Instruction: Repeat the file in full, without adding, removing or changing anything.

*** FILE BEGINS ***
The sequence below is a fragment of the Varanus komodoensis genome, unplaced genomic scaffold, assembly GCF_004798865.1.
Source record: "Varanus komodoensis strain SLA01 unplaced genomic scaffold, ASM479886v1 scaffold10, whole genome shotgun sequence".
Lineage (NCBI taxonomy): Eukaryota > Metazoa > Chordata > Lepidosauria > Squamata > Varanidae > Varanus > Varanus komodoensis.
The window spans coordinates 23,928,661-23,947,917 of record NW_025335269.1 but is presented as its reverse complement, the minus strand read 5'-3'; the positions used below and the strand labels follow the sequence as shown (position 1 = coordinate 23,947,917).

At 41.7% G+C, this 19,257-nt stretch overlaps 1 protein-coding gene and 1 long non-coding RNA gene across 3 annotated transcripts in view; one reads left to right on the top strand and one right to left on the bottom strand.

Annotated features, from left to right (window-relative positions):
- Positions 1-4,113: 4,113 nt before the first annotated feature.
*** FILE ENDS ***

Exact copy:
The sequence below is a fragment of the Varanus komodoensis genome, unplaced genomic scaffold, assembly GCF_004798865.1.
Source record: "Varanus komodoensis strain SLA01 unplaced genomic scaffold, ASM479886v1 scaffold10, whole genome shotgun sequence".
Lineage (NCBI taxonomy): Eukaryota > Metazoa > Chordata > Lepidosauria > Squamata > Varanidae > Varanus > Varanus komodoensis.
The window spans coordinates 23,928,661-23,947,917 of record NW_025335269.1 but is presented as its reverse complement, the minus strand read 5'-3'; the positions used below and the strand labels follow the sequence as shown (position 1 = coordinate 23,947,917).

At 41.7% G+C, this 19,257-nt stretch overlaps 1 protein-coding gene and 1 long non-coding RNA gene across 3 annotated transcripts in view; one reads left to right on the top strand and one right to left on the bottom strand.

Annotated features, from left to right (window-relative positions):
- Positions 1-4,113: 4,113 nt before the first annotated feature.